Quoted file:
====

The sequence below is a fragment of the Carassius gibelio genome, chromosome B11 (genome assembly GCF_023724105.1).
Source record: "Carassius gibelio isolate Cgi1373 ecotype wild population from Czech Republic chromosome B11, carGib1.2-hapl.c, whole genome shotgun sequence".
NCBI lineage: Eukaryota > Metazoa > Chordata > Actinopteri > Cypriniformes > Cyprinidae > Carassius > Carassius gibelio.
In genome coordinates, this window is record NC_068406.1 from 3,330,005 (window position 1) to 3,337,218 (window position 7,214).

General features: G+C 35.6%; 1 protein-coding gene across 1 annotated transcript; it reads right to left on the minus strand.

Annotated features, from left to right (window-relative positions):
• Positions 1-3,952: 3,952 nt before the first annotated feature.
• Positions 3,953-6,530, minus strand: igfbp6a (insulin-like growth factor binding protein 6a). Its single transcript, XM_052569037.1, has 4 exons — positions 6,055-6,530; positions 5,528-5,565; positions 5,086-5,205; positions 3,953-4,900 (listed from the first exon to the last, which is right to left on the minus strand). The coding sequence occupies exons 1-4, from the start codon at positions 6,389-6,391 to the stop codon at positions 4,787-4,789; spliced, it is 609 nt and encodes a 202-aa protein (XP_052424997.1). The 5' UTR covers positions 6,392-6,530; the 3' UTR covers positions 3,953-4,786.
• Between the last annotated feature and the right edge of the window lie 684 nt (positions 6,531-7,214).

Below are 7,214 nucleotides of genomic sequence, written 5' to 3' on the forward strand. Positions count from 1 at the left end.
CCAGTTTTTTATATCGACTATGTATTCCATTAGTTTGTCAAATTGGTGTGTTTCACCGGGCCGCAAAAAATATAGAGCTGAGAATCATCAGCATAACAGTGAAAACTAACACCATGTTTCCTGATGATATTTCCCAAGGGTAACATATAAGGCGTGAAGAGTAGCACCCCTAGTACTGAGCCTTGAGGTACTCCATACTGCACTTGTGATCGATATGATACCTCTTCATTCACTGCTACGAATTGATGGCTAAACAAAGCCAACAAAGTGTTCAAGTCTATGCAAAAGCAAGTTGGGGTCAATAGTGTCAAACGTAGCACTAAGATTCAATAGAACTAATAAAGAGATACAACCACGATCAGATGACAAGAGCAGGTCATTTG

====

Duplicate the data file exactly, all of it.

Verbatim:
The sequence below is a fragment of the Carassius gibelio genome, chromosome B11 (genome assembly GCF_023724105.1).
Source record: "Carassius gibelio isolate Cgi1373 ecotype wild population from Czech Republic chromosome B11, carGib1.2-hapl.c, whole genome shotgun sequence".
NCBI lineage: Eukaryota > Metazoa > Chordata > Actinopteri > Cypriniformes > Cyprinidae > Carassius > Carassius gibelio.
In genome coordinates, this window is record NC_068406.1 from 3,330,005 (window position 1) to 3,337,218 (window position 7,214).

General features: G+C 35.6%; 1 protein-coding gene across 1 annotated transcript; it reads right to left on the minus strand.

Annotated features, from left to right (window-relative positions):
• Positions 1-3,952: 3,952 nt before the first annotated feature.
• Positions 3,953-6,530, minus strand: igfbp6a (insulin-like growth factor binding protein 6a). Its single transcript, XM_052569037.1, has 4 exons — positions 6,055-6,530; positions 5,528-5,565; positions 5,086-5,205; positions 3,953-4,900 (listed from the first exon to the last, which is right to left on the minus strand). The coding sequence occupies exons 1-4, from the start codon at positions 6,389-6,391 to the stop codon at positions 4,787-4,789; spliced, it is 609 nt and encodes a 202-aa protein (XP_052424997.1). The 5' UTR covers positions 6,392-6,530; the 3' UTR covers positions 3,953-4,786.
• Between the last annotated feature and the right edge of the window lie 684 nt (positions 6,531-7,214).

Below are 7,214 nucleotides of genomic sequence, written 5' to 3' on the forward strand. Positions count from 1 at the left end.
CCAGTTTTTTATATCGACTATGTATTCCATTAGTTTGTCAAATTGGTGTGTTTCACCGGGCCGCAAAAAATATAGAGCTGAGAATCATCAGCATAACAGTGAAAACTAACACCATGTTTCCTGATGATATTTCCCAAGGGTAACATATAAGGCGTGAAGAGTAGCACCCCTAGTACTGAGCCTTGAGGTACTCCATACTGCACTTGTGATCGATATGATACCTCTTCATTCACTGCTACGAATTGATGGCTAAACAAAGCCAACAAAGTGTTCAAGTCTATGCAAAAGCAAGTTGGGGTCAATAGTGTCAAACGTAGCACTAAGATTCAATAGAACTAATAAAGAGATACAACCACGATCAGATGACAAGAGCAGGTCATTTG